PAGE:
Although the current standard treatment for unruptured aneurysms comprises surgical clipping or endovascular coiling, these techniques are not suitable for some cases, such as large, giant, and fusiform aneurysms. Endovascular parent artery occlusion (PAO), which includes internal trapping and proximal occlusion, is a well-established alternative treatment for such cases. Here, we retrospectively reviewed PAO cases from the Japanese Registry of Neuroendovascular Therapy 3, a nation-wide survey of all neuroendovascular therapy cases between 2010 and 2014. This dataset included 274 procedures with a mean patient age of 57.1 years and 55.4% female patients. For the treatment strategy, internal trapping was selected in 213 aneurysm cases (77.7%) and proximal occlusion in 61 aneurysm cases (22.2%). Most of the procedures were successfully completed (272/274: 99.2%). Immediately after treatment, angiographical complete occlusion was achieved in 248 cases (90.5%). Although the feasibility of this technique was excellent, there were 60 periprocedural complications (21.8%), including 48 ischemic complications (17.5%), seven hemorrhagic complications (2.5%). Overall, morbidity and mortality at 30 days postoperative were 5.8% and 0.7%, respectively. Among the pretreatment variables, a patient age of 70 and older was associated with ischemic complications [odds ratio (OR); 2.34, 95% confidence interval (CI); 1.02–5.25; P = 0.04] and a small aneurysm size (<5 mm) was associated with hemorrhagic complications (OR; 9.85, 95% CI; 1.07–221.0; P = 0.04) by multivariate analysis. In conclusion, PAO for unruptured cerebral aneurysms is feasible, but is associated with a complication rate of approximately 20%. Various alternative treatment options should be carefully considered with deconstructive strategies.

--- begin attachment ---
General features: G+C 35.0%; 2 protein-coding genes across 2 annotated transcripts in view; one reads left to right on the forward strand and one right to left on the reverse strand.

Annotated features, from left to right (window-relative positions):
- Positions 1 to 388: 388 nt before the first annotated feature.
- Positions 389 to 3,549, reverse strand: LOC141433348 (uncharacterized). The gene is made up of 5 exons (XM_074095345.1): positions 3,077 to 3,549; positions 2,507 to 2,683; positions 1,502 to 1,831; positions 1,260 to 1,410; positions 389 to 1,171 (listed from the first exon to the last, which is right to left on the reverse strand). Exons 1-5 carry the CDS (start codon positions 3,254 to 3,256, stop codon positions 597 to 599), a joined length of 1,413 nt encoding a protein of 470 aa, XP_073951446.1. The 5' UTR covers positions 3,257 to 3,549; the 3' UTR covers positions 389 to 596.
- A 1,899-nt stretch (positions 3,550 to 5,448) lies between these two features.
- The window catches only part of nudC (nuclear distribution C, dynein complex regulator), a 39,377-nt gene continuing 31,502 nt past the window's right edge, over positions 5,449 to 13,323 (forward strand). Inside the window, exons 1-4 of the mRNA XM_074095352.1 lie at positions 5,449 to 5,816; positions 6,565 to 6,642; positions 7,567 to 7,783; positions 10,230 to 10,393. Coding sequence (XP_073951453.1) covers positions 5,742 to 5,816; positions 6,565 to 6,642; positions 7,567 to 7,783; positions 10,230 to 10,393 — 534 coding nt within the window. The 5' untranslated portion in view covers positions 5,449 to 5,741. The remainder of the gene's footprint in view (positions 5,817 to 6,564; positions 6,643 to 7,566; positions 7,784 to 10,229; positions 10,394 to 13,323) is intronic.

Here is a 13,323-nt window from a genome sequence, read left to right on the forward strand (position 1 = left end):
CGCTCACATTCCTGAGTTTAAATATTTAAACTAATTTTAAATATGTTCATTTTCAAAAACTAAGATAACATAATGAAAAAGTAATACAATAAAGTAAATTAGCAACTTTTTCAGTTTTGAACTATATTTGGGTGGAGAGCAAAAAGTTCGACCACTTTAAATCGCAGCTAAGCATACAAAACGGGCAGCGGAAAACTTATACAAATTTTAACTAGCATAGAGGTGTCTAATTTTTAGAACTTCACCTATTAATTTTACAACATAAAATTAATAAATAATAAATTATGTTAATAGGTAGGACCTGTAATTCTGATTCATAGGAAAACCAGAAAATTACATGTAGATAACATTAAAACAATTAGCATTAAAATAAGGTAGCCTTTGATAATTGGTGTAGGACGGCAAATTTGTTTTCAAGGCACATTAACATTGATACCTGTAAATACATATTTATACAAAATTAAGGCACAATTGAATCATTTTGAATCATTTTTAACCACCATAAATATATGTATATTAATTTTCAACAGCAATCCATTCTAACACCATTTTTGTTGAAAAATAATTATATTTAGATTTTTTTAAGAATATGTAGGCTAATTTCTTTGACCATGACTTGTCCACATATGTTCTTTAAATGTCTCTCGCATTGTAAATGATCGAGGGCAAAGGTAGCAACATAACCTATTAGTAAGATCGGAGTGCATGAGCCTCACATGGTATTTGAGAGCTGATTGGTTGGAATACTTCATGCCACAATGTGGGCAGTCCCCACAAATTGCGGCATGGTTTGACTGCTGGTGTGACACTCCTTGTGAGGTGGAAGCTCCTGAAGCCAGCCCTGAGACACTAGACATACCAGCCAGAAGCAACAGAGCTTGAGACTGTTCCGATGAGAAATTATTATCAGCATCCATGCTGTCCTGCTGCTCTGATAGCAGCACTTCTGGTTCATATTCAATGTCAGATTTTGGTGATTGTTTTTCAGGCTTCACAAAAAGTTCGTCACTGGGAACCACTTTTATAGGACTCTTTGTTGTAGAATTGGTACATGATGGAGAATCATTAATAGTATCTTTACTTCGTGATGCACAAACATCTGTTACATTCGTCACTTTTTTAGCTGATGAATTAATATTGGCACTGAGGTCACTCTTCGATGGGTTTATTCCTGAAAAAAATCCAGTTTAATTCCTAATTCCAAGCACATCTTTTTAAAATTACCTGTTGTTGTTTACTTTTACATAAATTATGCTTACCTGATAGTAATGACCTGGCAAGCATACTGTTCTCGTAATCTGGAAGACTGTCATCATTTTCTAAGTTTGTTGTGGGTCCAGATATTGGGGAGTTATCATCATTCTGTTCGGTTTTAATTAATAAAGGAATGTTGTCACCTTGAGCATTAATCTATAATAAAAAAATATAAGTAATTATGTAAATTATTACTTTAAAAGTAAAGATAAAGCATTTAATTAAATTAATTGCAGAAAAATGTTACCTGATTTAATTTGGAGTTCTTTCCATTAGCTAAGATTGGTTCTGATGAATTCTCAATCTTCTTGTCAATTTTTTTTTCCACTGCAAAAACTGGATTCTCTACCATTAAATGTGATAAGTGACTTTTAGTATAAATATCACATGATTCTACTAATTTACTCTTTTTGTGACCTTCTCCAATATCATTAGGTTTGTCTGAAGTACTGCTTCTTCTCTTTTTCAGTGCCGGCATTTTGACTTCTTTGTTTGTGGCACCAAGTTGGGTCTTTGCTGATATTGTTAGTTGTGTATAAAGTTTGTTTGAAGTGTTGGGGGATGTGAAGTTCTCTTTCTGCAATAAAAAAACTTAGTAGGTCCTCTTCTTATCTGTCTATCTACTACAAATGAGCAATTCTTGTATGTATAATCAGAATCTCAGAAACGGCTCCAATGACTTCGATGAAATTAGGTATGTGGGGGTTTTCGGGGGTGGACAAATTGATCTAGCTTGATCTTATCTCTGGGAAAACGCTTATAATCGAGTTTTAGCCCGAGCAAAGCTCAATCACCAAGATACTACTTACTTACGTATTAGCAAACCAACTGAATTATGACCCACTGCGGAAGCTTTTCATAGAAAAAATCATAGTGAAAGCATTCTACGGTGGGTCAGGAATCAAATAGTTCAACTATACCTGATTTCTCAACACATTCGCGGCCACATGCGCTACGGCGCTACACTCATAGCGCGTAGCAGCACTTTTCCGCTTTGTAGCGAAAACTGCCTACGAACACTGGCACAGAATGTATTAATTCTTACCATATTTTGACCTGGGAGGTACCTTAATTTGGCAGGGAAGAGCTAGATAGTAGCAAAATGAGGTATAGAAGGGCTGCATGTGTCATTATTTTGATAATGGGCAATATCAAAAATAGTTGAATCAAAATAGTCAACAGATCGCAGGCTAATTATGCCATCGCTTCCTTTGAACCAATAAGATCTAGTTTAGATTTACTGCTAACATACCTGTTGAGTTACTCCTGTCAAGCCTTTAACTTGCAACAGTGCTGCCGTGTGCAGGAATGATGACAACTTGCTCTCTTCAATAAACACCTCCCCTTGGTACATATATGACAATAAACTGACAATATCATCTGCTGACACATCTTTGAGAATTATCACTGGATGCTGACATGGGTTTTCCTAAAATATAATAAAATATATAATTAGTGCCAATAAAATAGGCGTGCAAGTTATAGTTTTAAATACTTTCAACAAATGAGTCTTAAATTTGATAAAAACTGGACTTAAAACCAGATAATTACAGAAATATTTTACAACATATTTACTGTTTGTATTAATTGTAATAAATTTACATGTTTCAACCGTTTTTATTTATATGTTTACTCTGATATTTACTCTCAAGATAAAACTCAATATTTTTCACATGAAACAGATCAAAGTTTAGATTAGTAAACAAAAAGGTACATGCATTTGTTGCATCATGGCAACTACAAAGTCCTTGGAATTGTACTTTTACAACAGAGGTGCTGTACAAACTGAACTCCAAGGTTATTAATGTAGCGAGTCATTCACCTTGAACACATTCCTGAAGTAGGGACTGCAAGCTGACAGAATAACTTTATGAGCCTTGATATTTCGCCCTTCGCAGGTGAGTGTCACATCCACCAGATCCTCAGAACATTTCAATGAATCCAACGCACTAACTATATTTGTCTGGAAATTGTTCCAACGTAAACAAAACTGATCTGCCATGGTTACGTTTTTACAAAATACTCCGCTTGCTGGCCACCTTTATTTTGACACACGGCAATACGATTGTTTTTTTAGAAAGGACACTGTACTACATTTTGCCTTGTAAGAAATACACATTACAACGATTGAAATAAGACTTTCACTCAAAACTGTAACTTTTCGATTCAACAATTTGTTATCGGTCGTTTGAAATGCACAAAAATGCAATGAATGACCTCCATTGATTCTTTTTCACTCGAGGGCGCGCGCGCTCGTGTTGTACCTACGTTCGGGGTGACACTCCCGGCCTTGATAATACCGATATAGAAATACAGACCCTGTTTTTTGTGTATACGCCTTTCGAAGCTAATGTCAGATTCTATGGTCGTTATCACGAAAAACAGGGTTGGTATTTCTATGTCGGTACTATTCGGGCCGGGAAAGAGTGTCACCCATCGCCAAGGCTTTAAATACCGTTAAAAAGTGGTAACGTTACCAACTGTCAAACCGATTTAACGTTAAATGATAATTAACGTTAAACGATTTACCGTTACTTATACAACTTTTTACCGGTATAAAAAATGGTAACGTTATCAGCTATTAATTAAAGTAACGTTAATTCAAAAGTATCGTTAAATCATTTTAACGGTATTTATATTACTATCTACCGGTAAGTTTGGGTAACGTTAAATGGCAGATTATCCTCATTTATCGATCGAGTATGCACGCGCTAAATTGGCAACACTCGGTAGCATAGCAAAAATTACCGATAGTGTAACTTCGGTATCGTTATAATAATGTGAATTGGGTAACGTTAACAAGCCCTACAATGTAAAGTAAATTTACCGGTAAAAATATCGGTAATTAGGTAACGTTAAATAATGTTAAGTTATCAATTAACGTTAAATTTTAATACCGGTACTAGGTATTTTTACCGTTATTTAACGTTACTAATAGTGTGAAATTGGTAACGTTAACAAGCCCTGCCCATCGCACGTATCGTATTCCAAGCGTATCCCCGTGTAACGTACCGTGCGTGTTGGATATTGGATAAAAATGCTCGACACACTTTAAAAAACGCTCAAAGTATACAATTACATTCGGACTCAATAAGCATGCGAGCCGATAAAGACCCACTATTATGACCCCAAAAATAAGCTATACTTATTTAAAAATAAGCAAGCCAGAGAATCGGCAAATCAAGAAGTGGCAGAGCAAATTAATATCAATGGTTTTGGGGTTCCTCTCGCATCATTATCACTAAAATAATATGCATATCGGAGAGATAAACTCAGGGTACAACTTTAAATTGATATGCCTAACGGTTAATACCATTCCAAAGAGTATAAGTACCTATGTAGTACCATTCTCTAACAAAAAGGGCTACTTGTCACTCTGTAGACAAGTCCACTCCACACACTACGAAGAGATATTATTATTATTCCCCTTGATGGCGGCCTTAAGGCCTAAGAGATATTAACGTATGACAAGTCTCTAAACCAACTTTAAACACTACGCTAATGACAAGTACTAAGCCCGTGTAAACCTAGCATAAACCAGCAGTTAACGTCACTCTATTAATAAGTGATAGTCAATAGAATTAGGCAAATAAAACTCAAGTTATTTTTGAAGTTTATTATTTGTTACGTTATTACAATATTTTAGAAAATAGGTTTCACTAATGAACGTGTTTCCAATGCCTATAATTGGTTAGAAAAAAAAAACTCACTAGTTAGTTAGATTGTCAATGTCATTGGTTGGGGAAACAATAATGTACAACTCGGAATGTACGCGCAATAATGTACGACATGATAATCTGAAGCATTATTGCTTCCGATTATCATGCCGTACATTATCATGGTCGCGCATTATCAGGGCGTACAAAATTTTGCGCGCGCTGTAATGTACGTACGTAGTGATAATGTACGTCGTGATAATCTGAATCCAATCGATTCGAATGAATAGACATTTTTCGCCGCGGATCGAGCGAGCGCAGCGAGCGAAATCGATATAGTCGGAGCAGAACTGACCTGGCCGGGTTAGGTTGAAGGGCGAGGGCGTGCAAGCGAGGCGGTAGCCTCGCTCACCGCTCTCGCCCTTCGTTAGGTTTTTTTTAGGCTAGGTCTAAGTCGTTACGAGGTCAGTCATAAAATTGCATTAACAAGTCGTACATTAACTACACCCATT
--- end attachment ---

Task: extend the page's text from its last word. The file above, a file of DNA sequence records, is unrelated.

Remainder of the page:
- Japanese registry of neuroendovascular therapy
- Parent artery occlusion
- Unruptured cerebral aneurysm
ASJC Scopus subject areas
- Clinical Neurology